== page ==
• Blood incompatibility

    When a mother and baby have different blood types (groups). Antibodies (special proteins in the blood steam) from the mother enter the baby's blood during pregnancy. This can lead to baby's red blood cells being broken down more quickly than usual and may lead to jaundice and anaemia in baby.

  • Jaundice

    Jaundice is the name for the yellow colour that your baby has. The yellow colour is caused by bilirubin, a by-product of the normal breakdown of extra red blood cells no longer needed by the baby following birth.

  • Low blood sugars in babies

    Babies with a low blood sugar level may need to be admitted to the Newborn Intensive Care Unit (NICU) for treatment until their blood sugar level reaches and is maintained within a normal range.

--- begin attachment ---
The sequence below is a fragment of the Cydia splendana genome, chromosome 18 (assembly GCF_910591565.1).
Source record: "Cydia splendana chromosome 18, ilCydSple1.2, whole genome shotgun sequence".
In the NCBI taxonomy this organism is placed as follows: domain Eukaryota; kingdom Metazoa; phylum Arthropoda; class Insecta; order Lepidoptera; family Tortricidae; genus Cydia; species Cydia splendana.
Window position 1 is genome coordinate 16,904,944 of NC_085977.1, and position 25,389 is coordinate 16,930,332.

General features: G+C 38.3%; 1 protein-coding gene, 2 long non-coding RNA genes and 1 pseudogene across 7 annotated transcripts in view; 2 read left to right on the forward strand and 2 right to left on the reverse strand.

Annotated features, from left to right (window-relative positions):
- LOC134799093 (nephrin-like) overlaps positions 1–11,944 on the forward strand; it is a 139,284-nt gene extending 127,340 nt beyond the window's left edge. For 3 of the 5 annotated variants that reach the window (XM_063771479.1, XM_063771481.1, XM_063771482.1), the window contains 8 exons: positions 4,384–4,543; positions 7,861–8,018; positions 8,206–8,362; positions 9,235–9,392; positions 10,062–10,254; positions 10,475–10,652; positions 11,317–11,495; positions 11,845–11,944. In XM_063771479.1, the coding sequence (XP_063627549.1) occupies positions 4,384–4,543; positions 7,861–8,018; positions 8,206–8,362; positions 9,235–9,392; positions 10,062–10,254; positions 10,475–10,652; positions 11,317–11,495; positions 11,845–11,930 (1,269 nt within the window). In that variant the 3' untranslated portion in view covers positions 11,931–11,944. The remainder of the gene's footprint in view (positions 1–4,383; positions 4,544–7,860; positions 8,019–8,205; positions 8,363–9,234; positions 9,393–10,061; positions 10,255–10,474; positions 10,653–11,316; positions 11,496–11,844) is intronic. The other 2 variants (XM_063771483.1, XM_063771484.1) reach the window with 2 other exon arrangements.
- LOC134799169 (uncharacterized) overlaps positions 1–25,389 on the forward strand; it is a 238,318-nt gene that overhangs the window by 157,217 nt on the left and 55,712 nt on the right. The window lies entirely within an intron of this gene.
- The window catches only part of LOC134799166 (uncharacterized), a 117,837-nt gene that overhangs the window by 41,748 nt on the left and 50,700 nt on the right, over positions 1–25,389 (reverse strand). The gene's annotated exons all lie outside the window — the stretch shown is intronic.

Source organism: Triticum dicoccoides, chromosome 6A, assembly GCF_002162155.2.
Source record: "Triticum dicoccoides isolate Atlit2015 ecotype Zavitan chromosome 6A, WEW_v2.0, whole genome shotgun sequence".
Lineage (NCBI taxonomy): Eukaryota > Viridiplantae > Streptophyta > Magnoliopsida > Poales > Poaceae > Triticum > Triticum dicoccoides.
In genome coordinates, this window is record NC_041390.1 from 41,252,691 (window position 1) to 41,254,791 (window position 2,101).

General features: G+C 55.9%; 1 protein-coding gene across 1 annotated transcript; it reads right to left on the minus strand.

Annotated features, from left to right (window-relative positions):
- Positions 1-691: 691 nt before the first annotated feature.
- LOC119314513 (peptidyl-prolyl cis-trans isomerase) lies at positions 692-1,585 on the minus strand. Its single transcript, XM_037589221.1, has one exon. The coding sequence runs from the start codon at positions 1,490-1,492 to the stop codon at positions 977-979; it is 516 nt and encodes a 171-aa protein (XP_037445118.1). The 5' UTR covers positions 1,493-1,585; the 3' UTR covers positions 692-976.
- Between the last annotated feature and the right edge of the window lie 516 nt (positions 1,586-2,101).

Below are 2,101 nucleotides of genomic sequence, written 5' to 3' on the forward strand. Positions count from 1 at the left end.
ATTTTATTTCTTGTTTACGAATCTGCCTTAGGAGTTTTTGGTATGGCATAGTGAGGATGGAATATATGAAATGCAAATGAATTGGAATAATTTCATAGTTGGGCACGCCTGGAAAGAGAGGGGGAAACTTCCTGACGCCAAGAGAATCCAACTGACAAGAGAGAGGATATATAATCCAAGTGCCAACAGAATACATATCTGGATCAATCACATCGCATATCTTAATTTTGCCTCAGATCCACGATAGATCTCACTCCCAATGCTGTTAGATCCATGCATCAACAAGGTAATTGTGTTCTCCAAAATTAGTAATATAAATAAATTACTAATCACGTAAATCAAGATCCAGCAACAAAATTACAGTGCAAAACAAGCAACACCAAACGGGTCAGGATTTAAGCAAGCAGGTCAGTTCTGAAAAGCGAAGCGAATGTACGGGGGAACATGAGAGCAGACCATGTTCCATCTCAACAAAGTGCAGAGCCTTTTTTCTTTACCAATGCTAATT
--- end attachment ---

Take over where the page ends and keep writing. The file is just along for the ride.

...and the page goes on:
• Meconium and newborn babies

    We have recommended your baby be closely monitored because the baby passed meconium before or during her or his birth.

  • Possible infections

    Your baby is being treated or tested because of the risk of infection. The usual reason for this check is that the baby has been at risk due to problems in labour or has some problems like a temperature, fast breathing, lack of energy or poor feeding.

  • Respiratory distress

    This is a very common reason for a baby to be admitted to the NICU. After birth, the baby, for some reason, has problems with breathing.

  • Retinopathy of prematurity

    Retinopathy of prematurity (ROP) is a potentially blinding eye disorder that primarily affects premature infants weighing 1250 grams or less that are born before 30 weeks gestation.

  • Small for gestational age babies

    Some babies may be closely monitored or treated because they are smaller than usual at a particular stage of pregnancy.